LONDON -- Prime Minister Tony Blair stuck by his stance toward Iraq in the face of strong anti-war sentiment in Britain, saying Monday that Iraq must be disarmed by force if it does not get rid of weapons of mass destruction.
Under heavy domestic political pressure to act only with the backing of the United Nations, Blair emphasized the importance of the world body's involvement but said that "unreasonable" opposition at the United Nationss should not prevent action.
Blair said he was "quite sure" Iraqi leader Saddam Hussein possessed weapons of mass destruction and that the world must wait while inspectors search for them. If the inspectors find evidence Saddam has such weapons, Blair said at a monthly news conference, there is no alternative to disarming him.
"Whatever happens, Saddam will be disarmed," the prime minister said. "We have complete and total determination to do this. ... It's not conflict that is inevitable, but disarmament is inevitable."
"Even now, Saddam should take the peaceful route and disarm," Blair said. "If he does not, however, he will be disarmed by force."
The top U.N. nuclear inspector, Mohamed ElBaradei, said Monday that it could take a "few months" to complete the inspections, which began Nov. 27 after an absence of four years. He and other IAEA officials have said the mission could take up to a year.
Blair has been the staunchest overseas supporter of President Bush's tough stance on Iraq. But many Britons, including legislators within his ruling Labor Party, are opposed to any military action against Iraq unless the U.N. Security Council approves it in another resolution.
The United States has threatened war if Iraq doesn't rid itself of chemical, biological and nuclear weapons programs, and Washington has started a military building up in the Persian Gulf Region.
Britain's Ministry of Defense said Monday that a "small group" of British army logistics experts had arrived in Iraq's neighbor, Kuwait, to prepare for a possible deployment there. They would be among the first British soldiers to join the United States' deployment.
Blair said "unreasonable or unilateral" opposition at the United Nations would not stop military action if it is deemed necessary.
"In those circumstances we have said we can't be in a position where we are confined in that way," he said. But he said he believed that if the council finds its resolution was violated" then action will be authorized."
Blair said he believed Saddam's 12,000-page weapons declaration was false but that he would wait for United Nations weapons inspectors to do their work.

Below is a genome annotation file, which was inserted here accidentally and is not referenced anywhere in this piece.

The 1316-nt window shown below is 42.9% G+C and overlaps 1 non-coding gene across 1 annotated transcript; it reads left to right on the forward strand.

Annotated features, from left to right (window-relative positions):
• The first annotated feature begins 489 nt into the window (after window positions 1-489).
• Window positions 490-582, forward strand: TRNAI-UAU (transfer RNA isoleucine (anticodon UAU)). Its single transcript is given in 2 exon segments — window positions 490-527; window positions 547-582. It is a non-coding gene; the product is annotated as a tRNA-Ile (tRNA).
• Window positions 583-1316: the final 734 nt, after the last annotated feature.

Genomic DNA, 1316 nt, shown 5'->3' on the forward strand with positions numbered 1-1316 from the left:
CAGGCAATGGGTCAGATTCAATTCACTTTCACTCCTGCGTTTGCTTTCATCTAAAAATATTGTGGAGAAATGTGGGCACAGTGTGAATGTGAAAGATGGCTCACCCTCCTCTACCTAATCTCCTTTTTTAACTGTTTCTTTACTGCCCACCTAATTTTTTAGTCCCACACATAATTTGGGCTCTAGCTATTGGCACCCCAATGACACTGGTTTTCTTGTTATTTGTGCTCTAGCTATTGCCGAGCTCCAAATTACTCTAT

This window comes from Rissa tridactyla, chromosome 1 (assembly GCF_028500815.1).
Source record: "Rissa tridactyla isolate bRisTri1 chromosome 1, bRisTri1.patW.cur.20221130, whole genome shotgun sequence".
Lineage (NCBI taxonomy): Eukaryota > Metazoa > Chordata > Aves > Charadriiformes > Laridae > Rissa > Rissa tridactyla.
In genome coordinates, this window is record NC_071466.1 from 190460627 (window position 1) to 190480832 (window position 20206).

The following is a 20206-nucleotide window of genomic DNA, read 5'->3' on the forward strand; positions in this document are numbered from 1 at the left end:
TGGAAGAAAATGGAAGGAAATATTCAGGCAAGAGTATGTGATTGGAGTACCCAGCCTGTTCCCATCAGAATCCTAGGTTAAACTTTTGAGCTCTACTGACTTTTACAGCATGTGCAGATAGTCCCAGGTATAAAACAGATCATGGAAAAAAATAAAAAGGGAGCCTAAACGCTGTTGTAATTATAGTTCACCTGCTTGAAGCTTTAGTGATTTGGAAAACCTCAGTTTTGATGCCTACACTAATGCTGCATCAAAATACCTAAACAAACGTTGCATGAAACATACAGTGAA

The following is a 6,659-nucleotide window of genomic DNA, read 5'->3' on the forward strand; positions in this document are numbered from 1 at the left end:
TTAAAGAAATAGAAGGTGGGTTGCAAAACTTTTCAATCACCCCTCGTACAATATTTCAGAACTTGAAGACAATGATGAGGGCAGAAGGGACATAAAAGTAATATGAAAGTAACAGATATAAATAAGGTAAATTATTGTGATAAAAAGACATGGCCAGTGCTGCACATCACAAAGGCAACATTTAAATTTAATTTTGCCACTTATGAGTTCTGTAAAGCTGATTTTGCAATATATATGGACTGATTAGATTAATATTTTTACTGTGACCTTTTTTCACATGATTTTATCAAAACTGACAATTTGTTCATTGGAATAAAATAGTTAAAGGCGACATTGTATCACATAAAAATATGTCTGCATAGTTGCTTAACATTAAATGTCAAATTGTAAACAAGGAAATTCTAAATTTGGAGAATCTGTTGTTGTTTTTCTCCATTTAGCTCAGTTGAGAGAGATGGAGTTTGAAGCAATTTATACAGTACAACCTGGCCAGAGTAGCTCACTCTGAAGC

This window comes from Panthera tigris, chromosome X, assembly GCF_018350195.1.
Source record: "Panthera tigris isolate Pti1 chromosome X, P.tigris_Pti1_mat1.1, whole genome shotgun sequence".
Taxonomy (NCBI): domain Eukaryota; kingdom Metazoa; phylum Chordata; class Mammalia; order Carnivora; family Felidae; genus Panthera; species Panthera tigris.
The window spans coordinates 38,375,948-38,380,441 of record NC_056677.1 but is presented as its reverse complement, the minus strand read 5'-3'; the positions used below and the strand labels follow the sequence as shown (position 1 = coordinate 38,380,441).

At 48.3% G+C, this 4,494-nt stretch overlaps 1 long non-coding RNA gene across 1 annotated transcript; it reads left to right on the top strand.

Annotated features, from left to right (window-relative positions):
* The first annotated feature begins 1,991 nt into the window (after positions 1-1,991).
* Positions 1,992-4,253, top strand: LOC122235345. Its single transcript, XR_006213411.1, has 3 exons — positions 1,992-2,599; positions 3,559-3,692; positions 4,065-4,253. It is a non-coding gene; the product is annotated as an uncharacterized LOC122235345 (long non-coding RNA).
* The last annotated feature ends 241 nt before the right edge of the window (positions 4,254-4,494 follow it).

"The most important thing is to let this process do what it's supposed to do, and there's no point in speculating about what's going to happen in the future," Blair said. He added that he had confidence the inspectors would do "a proper job."
Blair argued that alleged Iraqi weapons of mass destruction posed a serious threat to Britain.
"There is a direct threat to British national security in the trade in chemical, biological and nuclear weapons," the British leader said. "My fear is that we wake up one day and we find either that one of these dictatorial states has used weapons of mass destruction ... or alternatively these weapons ... fall into the hands of these terror groups."
"That is what I have to worry about," he said. "Every single day I am faced as British prime minister with information about how these weapons are proliferating."
On Saturday, the British aircraft carrier HMS Ark Royal set sail toward the Gulf at the head of Britain's biggest naval deployment since the 1982 Falklands War.
Announcing the deployment last week, Defense Secretary Geoff Hoon said the Ark Royal and 15 other vessels - including a helicopter carrier, three destroyers and a nuclear submarine - carrying 3,000 Royal Marines would head for the Mediterranean to train for action in the Gulf "if and as required."
Britain also will deploy 14 fighter jets to Iraq's neighbor, Jordan, later this month for a long-planned military exercise with the Jordanian air force.
A poll published Monday suggests a majority of Britons do not believe Saddam is sufficiently dangerous to justify a war.
The YouGov survey found that 61 percent of respondents thought there were links between Saddam and the al-Qaida terrorist network. But 58 percent were not convinced that Saddam was sufficiently dangerous to justify war, compared to 34 percent who said he was.
YouGov is an Internet-based outfit that draws on a base of 56,000 people who volunteer via the Web to participate in surveys. Respondents are each paid 80 cents to participate. YouGov questioned 1,425 adults online between Jan. 10-12. No margin of error was given.
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